‘Counterculture’ may be a term only coined in the sixties, but its reach stretches back into the movement of 18th century Romanticism, and its foundation in the poetry of William Wordsworth. In truth, it’s always been about the poetry. From the writing of Bob Dylan in the folk revival of the sixties, flanked by the likes of Allen Ginsberg and Jack Kerouac, to Patti Smith; laying down the groundwork of punk in the 1970’s. A lack of poetry then is perhaps to blame for the lack of an emergent counter-culture in recent decades; although it may be the most lyrical of musical mediums, rap music, which seeks to lay the path for a future resurgence.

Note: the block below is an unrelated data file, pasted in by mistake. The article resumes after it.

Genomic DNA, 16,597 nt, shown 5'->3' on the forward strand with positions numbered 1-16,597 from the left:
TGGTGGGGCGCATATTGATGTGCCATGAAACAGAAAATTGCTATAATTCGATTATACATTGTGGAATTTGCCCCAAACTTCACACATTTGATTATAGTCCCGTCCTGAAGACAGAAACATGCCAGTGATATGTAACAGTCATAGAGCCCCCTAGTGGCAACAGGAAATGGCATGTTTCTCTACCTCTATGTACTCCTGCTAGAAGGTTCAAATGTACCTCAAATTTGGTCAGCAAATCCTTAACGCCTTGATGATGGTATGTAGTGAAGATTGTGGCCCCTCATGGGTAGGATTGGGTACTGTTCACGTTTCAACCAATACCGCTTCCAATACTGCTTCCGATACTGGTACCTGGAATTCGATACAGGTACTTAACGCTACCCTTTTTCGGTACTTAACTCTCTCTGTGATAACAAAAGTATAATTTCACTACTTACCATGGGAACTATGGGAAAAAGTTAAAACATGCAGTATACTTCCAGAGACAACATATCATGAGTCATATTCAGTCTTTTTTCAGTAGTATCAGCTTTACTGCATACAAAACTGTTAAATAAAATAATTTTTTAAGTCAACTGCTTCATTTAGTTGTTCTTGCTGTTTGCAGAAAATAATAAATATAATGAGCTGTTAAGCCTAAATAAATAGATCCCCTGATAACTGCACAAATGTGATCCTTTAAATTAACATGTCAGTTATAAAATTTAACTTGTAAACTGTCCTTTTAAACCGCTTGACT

The point of a counter-culture is that exists on the fringes. When it becomes populist then naturally it becomes a culture to be countered: such is the ebb and flow of the music industry over the past sixty years. The beat generation was the first counter-culture to boast popular music as one of its facets, and the first to emerge since the Bohemian movement of mid-19th century Europe. Encompassing the likes of painter Jackson Pollock, author William S. Burroughs and poet Allen Ginsberg, the scene emerged in response to the clean-cut and wholesome, but tepid state of being eminent in post-war America, and folk-revivalism in the heart of Greenwich Village was an essential aspect of the movement. Continue reading “The Birth (and Death) of the Popular Music Counterculture”